HOUGHTON - When Ray Kestner started as city manager in 1971, the place he stood Friday was an industrial wasteland.
Thanks in part to his actions, he was instead in the Houghton waterfront park that bears his name, where a sign marking his accomplishments was unveiled Friday afternoon.
"I wish they would have just said public works, police, fire, the whole works," he said after the ceremony. "I was the talker, they were the doers."
Daily Mining Gazette/Garrett Neese
Former Houghton City Manager Ray Kestner and his wife, Janet, stand in front of a sign dedicated to him at the Ray Kestner Waterfront Park in Houghton Friday.
Kestner, a 1955 Michigan Technological University graduate, returned to Houghton in 1971, staying on as city manager and director of public works until 1997.
Scott MacInnes, who worked under Kestner as assistant city manager and followed him as city manager, said discussions about the sign began about six months ago. Similar signs have also been put up in the city for former police chiefs Ralph Raffaelli and Jim Janda.
"We wanted to make sure we honored Ray in an appropriate way, something that told a little of the story of Ray's accomplishments," he said.
Kestner's younger granddaughter, Ellie Groven, unveiled the sign following speeches from Mayor Bob Backon, MacInnes and Kestner.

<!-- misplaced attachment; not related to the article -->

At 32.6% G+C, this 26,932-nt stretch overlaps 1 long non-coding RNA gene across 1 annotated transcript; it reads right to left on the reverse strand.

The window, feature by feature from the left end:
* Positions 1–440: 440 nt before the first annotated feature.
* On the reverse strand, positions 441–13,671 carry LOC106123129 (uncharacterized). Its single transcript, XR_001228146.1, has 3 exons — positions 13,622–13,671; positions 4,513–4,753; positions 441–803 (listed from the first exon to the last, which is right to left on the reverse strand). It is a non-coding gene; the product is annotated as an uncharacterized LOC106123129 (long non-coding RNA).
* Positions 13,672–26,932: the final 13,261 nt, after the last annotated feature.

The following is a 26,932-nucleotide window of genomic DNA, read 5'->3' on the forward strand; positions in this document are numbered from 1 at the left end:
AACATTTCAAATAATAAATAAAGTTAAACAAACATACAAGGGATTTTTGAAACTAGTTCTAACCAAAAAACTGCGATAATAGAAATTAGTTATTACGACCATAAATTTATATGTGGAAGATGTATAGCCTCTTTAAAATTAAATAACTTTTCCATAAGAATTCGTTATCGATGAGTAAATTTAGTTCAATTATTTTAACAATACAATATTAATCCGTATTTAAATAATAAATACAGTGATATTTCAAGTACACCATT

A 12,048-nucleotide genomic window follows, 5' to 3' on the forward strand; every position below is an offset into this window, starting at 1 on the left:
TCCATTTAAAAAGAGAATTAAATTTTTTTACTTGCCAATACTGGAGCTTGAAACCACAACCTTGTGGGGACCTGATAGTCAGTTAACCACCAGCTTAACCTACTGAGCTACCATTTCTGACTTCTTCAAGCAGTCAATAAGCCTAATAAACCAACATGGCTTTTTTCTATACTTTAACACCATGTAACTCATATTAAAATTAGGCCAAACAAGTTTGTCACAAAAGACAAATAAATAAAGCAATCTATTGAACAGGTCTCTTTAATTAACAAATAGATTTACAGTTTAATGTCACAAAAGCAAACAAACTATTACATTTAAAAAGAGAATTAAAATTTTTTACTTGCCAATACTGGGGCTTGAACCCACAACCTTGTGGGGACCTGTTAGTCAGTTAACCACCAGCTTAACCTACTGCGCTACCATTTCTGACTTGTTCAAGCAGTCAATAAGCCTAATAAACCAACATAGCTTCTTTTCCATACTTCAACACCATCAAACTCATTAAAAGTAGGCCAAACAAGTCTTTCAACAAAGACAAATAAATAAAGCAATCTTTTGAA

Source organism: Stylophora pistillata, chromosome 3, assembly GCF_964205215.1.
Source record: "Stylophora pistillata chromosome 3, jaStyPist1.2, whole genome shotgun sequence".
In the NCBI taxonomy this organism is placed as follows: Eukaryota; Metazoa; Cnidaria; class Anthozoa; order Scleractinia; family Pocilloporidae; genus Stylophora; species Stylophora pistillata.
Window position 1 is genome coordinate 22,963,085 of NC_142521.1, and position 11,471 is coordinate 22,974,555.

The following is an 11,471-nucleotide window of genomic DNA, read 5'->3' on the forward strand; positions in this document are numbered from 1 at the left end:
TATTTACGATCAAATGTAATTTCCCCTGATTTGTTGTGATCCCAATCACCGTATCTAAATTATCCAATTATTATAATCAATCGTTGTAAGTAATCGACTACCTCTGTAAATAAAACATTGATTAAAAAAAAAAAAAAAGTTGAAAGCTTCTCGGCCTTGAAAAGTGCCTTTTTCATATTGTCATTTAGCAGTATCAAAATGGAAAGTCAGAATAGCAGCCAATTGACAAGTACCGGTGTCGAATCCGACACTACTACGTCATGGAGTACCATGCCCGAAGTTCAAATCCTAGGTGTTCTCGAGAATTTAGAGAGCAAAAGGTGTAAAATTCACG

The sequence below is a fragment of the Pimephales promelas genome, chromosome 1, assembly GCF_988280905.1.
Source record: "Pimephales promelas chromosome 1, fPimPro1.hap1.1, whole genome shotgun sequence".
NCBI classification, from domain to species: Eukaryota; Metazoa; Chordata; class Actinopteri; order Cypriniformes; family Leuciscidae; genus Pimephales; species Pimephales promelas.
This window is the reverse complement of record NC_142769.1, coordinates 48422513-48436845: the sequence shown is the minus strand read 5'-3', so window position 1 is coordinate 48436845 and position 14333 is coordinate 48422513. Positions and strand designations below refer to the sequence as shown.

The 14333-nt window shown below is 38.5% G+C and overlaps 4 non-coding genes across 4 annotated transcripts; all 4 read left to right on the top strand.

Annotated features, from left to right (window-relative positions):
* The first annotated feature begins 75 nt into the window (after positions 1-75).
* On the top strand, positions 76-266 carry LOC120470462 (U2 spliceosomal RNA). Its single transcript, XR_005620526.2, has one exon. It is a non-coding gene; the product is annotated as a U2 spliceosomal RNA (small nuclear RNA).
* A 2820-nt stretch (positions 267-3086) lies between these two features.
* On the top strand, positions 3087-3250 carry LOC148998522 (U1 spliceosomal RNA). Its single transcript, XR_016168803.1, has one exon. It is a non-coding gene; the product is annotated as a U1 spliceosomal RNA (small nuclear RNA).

At the time Kestner took over, MacInnes said, "the highlight of M-26 was the Houghton landfill." The water and sewer systems couldn't handle additional development. The downtown was a shambles. And the waterfront was so polluted, people were discouraged from swimming there.
"Ray had an incredible vision for what he wanted to do with this community," he said. "Early on when I started working with him, he had a master plan that was actually done for Houghton and Hancock and he asked me to read that plan. When I got done reading it and gave it back to him, I said 'There's no way in a million years you're going to get this done.'"
Houghton is what it is today because of Kestner's vision, MacInnes said. Chutes & Ladders park was an early example of its kind, and the first the Department of Natural Resources funded. Houghton also had the second Downtown Development Authority in the state.
"He formed a partnership on almost every project that we did," he said. "He got the project done, he got it done on time, and we never asked for any money. I think the biggest hurdle Ray had in getting grants was that all the other communities were mad because Ray kept getting all the money."
In his speech, Kestner said instead of sending in a grant application, he would leave at 3 a.m. for Lansing and set up an afternoon appointment.
He would ask the people at the agency if they'd ever been to Houghton. If they got the grant, he promised, he'd see that they came up for the award ceremony. Then he'd give them a video about the city, made by MacInnes and John Sullivan.
"I'd have a meeting with them until 3 in the afternoon, I'd drive home and get home at 3 in the morning," he said. "We had seven children before I started that. We haven't had one since."
He also recalled developing the Isle Royale Sands. In exchange for giving Moyle the stamp sands on the land, which they used for blacktop, Moyle brought in regular sand from up the hill. U.P. Engineers & Architects then created a subdivision on the land with 50 lots.
"The state approved it, we turned around and sold the lots, and it didn't cost us one dime," he said.